March 17, 2008
Partnership with the Anti-Gloss Alliance of the Legions! Opposed to Finishing as a Default Source of (print poam) Sheen
That is: the (print poam) as LABORATORY,
YOUR PROJECT as laboratory!
So what happens/can happen in a lab?
What are expectations for the experimenter's relationship with what is being investigated?
What is reconfigured --and what is (some of) the nature of that reconfiguration-- when the print poam is a lab specimen instead of necessarily a polished gem (of some sort, perhaps even revered in this literary circle or that literary circle).
--And perhaps as can be (easily expected) outside a forked reconfiguration, a forked (momentary --all that is forked is momentary, as you know) rejection of Finishing as a Default Source of (print poam) Sheen, a search for poem laboratory netted several print poams about laboratories!
and here they (some of them) are:
(from Tesla memorial Society of New York where the print poam may be experienced in an intended context)
( compare with this image of A Demonstration Made at Testla's Laboratory Yesterday:
Next, a print poam by Thomas van der Wilt (From "Send-Brieven"... over het WONDERLYK GESTEL van De Vefelen der Spieren..,
Ed. Adriaan Beman,Delft 1718, titleplate.) as referenced at euronet.ul as support for the logic of Leeuwenhoek's (described at the site as not a skillful drawer) not being able to both study through the microscope and draw simultaneously, some drawings there attributed to Thomas van der Wilt, the poet or to his father of the same name.
(this image shows some of the actual lab work:
and some actual lab equipment, Leeuwenhoek's microscope itself:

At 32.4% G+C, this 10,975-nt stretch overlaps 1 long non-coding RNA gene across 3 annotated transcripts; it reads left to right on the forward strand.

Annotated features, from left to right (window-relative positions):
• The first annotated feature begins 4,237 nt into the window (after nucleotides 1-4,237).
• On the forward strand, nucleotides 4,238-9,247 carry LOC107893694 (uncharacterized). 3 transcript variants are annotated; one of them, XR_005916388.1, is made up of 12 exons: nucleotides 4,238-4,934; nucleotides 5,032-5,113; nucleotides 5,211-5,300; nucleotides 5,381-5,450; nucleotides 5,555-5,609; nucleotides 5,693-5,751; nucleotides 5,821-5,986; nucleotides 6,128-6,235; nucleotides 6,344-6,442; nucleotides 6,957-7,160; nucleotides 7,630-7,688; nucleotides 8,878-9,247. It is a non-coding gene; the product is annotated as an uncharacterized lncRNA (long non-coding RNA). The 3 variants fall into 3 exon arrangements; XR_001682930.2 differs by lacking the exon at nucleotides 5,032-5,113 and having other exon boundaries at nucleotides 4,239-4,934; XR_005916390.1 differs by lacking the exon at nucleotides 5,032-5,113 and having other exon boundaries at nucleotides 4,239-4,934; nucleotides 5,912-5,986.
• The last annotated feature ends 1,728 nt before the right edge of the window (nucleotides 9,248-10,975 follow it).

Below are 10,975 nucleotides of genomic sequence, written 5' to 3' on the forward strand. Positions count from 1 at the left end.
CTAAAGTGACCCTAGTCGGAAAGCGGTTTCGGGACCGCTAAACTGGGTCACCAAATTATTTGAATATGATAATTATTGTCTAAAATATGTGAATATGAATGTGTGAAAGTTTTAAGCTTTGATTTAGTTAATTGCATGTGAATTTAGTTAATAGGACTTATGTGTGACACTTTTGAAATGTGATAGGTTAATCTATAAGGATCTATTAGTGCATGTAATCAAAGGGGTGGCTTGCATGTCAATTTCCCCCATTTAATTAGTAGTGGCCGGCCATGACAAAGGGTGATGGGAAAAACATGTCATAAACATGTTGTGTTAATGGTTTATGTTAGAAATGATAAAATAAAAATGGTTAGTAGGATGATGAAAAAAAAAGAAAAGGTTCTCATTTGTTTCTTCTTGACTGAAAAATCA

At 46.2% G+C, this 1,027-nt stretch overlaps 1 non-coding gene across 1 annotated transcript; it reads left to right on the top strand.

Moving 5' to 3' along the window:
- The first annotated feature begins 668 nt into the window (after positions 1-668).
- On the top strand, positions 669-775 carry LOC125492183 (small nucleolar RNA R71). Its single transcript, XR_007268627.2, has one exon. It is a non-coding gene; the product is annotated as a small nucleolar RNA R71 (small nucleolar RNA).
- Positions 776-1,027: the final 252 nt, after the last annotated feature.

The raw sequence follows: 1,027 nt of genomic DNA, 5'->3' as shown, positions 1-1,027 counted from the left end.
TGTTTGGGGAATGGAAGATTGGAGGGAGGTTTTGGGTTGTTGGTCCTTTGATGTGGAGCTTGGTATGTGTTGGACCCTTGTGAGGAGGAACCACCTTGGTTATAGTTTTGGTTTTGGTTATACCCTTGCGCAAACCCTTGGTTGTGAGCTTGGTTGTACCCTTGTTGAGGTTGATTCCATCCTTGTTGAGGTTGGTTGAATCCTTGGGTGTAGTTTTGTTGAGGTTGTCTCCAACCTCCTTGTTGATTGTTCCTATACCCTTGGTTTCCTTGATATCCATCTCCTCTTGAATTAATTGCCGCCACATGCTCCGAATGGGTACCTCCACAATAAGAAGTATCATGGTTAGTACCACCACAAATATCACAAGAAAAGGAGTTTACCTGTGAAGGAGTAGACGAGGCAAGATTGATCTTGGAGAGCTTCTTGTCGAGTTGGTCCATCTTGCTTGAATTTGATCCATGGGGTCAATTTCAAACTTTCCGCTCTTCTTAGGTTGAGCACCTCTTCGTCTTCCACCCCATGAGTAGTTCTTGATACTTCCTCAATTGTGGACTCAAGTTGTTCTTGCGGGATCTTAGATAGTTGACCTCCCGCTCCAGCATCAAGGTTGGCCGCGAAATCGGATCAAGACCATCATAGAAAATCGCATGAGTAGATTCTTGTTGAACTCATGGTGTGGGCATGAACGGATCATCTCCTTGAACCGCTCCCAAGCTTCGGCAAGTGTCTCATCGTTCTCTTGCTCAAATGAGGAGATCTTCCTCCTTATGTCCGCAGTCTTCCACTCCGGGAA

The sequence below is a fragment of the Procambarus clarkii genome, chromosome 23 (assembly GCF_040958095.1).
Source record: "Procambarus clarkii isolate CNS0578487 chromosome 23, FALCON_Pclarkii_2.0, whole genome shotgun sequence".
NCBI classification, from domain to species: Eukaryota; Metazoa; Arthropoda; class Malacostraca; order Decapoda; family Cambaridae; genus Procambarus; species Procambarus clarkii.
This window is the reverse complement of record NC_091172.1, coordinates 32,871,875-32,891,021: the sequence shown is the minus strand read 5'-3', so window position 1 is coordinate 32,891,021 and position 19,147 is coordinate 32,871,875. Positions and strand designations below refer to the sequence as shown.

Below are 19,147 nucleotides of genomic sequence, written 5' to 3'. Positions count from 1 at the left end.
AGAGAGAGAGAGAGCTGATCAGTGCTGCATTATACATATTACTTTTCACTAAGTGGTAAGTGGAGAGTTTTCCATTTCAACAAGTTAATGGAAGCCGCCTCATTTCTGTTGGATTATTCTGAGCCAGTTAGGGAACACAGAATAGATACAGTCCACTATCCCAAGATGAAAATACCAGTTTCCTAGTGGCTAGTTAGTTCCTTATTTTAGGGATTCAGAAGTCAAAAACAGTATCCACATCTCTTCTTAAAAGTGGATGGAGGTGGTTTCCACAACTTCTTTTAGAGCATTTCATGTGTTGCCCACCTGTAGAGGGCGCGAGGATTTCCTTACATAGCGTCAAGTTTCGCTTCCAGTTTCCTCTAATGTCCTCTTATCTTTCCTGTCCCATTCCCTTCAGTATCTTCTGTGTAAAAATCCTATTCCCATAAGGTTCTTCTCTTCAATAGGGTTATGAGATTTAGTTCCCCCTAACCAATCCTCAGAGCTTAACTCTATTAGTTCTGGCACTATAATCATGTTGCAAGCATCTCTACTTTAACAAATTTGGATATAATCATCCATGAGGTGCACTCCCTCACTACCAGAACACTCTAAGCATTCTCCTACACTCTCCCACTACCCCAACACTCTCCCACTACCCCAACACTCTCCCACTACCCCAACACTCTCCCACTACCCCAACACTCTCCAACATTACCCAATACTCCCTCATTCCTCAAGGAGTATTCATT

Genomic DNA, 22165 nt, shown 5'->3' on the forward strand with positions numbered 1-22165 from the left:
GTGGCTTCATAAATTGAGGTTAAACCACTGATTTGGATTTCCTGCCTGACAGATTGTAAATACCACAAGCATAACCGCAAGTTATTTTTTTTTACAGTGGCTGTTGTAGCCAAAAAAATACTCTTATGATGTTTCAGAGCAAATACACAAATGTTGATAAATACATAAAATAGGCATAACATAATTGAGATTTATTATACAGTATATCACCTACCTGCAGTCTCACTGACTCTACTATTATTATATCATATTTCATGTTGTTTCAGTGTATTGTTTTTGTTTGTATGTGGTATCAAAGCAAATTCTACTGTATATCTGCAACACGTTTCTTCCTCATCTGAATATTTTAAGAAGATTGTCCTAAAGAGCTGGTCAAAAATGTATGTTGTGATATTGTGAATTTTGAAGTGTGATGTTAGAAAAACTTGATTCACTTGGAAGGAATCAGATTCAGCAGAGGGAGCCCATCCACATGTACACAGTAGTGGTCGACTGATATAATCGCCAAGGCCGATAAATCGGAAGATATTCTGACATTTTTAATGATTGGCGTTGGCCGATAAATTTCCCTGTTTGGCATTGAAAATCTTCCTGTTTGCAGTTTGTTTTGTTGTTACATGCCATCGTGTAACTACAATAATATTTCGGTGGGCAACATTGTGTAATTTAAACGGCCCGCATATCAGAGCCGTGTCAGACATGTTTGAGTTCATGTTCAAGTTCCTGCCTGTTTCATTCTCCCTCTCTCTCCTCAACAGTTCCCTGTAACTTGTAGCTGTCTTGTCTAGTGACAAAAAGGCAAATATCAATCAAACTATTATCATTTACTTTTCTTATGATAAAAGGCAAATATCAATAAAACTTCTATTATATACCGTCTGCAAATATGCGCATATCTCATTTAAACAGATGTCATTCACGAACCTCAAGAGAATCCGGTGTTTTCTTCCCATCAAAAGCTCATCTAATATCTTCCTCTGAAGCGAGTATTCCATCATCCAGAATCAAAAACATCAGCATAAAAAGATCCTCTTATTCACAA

(from euronet.ul where the imge may be experienced in an intended context --not that usage here is not also intended)
[ IN CONTRAST: Here's
(from slippery brick.com where you can experience the image in an intended context)
the 50X USB microscope that I use (in the graphic pose poam on display through 28 March at Work Gallery, & the cover of Tokyo Butter, for instance—as seen on CSI! ]
This print poam also appeared in the poem laboratory search:
(from Physics Simulations [where I was visitor 47243] and where the image may be experienced in another intended context)
Here then is a last (relative to this moment) offering of poam laboratory search outcomes:
(from the U of Maryland School of Pharmacy class bio page where you can experience Amy V.'s print poam
--attached to describe herself-- in its intended context)
So what are (some of) the intended implications of this search and (some of) its outcomes?
The treatment of print poams as specimens for study, specimens from which gloss and sheen themselves might be stripped and put in petri dishes or in vials or on slides and studied is an uncommon (I went through 50 pages of search results) configuration.
YOUR MISSION IS IS TO BE
The investigator open to finding whatever emerges from usage of the toolset the experimenter is using for the investigation
--here determine a system, a protocol of investigation related to your project and the print poams.
You are being charged to develop ways of studying the print poam specimens specified below AS ASPECTS OF YOUR PROJECT FOCUS.
What can you explore in the poam lab that could possibly offer insights into ideas/issues your project raises?